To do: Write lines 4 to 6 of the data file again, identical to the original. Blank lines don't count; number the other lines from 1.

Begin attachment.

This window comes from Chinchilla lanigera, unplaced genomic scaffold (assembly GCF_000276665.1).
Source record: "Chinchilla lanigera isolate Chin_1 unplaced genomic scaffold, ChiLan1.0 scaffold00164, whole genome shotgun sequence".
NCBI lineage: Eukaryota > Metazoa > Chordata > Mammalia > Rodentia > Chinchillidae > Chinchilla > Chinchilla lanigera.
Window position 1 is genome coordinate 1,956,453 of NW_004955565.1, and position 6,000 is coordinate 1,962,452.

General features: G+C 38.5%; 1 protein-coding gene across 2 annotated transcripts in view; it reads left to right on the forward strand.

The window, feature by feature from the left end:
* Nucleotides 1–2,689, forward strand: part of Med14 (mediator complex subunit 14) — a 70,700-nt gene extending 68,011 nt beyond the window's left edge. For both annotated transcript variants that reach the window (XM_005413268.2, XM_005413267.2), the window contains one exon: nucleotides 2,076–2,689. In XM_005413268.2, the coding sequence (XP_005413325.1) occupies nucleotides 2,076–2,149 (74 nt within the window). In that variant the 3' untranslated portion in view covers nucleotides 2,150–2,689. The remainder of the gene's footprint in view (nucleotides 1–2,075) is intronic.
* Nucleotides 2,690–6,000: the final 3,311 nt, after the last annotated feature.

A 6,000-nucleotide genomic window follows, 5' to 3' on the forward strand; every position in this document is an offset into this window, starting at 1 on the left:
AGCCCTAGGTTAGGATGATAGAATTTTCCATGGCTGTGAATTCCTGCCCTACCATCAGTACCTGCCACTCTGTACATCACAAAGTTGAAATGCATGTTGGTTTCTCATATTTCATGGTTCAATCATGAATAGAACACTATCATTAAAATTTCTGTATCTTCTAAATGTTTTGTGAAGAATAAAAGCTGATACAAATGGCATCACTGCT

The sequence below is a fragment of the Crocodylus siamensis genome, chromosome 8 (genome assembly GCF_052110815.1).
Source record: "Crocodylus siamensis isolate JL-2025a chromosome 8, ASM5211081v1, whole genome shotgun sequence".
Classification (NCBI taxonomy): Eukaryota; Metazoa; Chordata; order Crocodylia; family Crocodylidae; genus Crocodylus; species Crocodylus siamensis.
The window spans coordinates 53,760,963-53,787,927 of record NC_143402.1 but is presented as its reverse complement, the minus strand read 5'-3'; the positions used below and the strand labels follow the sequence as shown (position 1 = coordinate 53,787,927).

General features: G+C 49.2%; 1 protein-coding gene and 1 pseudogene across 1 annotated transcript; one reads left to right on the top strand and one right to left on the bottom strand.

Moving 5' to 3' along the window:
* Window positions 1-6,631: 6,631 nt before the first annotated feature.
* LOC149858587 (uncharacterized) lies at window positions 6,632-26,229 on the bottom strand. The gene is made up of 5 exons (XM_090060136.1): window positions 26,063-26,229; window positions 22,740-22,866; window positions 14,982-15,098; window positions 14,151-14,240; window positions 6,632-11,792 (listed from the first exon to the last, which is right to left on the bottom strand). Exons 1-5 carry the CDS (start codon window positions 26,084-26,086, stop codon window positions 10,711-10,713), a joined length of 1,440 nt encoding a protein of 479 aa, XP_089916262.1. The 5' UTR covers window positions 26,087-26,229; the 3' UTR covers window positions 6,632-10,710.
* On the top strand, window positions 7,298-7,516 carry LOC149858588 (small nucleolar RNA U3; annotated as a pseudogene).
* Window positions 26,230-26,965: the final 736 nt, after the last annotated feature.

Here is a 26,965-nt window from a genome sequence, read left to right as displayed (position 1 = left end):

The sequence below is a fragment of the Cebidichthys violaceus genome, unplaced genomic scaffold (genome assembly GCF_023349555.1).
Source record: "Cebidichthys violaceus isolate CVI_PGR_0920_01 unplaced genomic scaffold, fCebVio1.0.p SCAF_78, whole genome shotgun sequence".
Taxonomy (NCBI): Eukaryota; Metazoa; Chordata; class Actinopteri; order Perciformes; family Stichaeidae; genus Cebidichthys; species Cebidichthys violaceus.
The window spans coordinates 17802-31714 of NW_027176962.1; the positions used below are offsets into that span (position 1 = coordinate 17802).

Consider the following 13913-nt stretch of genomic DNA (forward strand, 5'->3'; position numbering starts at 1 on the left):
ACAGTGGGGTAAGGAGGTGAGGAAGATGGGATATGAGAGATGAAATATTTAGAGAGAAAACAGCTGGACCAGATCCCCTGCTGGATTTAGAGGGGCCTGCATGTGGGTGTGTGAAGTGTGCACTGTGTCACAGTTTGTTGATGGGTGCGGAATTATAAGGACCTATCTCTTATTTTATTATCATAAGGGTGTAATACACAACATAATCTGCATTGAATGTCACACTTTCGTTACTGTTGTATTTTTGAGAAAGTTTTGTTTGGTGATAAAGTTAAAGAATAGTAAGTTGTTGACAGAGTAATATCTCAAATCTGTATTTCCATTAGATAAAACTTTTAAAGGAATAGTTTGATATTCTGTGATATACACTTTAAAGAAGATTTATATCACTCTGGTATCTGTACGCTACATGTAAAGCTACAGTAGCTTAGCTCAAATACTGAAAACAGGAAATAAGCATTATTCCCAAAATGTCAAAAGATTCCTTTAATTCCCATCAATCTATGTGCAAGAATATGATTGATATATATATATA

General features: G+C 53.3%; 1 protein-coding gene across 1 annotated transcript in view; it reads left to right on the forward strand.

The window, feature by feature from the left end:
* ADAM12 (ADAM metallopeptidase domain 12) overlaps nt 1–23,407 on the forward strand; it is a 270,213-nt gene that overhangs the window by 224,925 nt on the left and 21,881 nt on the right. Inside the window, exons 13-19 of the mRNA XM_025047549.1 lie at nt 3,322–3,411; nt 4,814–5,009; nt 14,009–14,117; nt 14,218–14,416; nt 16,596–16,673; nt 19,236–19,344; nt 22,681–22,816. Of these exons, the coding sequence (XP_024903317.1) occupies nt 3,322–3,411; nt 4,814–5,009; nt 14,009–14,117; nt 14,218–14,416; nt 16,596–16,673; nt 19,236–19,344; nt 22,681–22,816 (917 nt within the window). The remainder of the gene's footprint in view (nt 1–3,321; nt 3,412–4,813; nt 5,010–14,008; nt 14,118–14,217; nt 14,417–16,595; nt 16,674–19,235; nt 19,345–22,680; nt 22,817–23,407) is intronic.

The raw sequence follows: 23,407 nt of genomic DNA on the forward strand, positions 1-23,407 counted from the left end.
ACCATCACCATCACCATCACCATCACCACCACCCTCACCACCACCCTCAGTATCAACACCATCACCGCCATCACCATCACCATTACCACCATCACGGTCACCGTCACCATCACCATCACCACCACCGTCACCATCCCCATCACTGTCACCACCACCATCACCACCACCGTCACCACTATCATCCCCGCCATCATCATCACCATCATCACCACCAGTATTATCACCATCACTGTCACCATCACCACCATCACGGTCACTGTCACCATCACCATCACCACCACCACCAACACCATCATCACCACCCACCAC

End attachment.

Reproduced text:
Window position 1 is genome coordinate 1,956,453 of NW_004955565.1, and position 6,000 is coordinate 1,962,452.

General features: G+C 38.5%; 1 protein-coding gene across 2 annotated transcripts in view; it reads left to right on the forward strand.

The window, feature by feature from the left end: